In This Issue
In the past few weeks, we have been hearing diverse opinions as to who bears responsibility for the recent rolling blackouts. Some are placing the blame on LUMA, others on the Puerto Rico Electric Power Authority (PREPA). Prompted by these discussions, we find it necessary to, once again, address the current energy crisis.
In this edition of the CNE Review, we will take a look at some of the early events that foretold the demise of Puerto Rico’s energy system, such as PREPA’s operating losses and increased levels of indebtedness, to the shortcomings of the recent agreement with LUMA for the operation and maintenance of the electric grid. We also provide recommendations as to what can be done to tackle the ongoing crisis.
Keep reading for a summary of our analysis. Click here to access the full text.
Insights + Analysis from CNE
The Demise of Puerto Rico’s Electrical System
By Sergio M. Marxuach, Policy Director
We have been hearing some rosy statements about how well the Puerto Rico Electric Power Authority (“PREPA”) used to work. it would be a mistake to romanticize the old PREPA. As we will demonstrate below, things were not all copacetic when PREPA was in charge. Puerto Rico’s energy woes were years in the making and are the direct result of PREPA’s mismanagement, negligence, and corruption.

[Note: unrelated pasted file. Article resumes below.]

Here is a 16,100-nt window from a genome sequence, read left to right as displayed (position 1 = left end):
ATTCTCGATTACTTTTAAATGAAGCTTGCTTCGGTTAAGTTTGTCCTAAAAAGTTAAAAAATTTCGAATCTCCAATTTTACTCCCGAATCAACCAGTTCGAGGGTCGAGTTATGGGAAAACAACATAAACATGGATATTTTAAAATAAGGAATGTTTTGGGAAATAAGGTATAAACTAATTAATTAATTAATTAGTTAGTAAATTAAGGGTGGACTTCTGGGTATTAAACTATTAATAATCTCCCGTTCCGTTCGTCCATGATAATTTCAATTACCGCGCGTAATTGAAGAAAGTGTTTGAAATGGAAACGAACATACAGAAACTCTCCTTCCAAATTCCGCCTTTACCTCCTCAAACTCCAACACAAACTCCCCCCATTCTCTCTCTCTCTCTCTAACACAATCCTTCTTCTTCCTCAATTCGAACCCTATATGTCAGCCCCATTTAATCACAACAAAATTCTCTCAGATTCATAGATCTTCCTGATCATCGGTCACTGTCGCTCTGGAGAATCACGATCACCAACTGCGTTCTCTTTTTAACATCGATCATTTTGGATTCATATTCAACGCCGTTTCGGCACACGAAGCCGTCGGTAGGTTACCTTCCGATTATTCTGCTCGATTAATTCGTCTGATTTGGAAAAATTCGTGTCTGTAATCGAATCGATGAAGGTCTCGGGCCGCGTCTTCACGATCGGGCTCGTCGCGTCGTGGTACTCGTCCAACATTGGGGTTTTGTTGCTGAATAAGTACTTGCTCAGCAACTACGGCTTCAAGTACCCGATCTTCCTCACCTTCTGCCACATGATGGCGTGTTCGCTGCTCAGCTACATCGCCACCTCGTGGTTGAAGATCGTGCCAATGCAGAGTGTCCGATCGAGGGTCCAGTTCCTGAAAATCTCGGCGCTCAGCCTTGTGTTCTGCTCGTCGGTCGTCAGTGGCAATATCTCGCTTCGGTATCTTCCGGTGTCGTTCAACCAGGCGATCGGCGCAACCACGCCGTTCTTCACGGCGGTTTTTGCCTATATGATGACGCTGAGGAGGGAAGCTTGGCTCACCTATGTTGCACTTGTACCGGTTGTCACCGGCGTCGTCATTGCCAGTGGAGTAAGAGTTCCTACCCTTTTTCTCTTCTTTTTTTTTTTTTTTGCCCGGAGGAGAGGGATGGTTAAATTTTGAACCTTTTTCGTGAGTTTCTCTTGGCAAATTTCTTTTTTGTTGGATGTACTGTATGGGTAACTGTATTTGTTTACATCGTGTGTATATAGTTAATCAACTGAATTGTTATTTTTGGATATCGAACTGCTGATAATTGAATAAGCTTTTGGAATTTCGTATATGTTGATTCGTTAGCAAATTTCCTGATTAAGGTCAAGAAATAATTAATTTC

However, PREPA’s indictment is not LUMA’s vindication. LUMA had about a year to prepare for the takeover of Puerto Rico’s electricity grid and its performance so far has been, in the best case, deficient, and in the worst, dismal. Its management, so far, has utterly failed to deliver on its promises.
Thus, it is important to keep in mind that both PREPA and LUMA bear responsibility for the recent malfunctioning of Puerto Rico’s electricity system. It is in the best interests of both companies to change their ways, for their own benefit and the wellbeing of the Puerto Rican people.
Interpreting PREPA’s last two bond offerings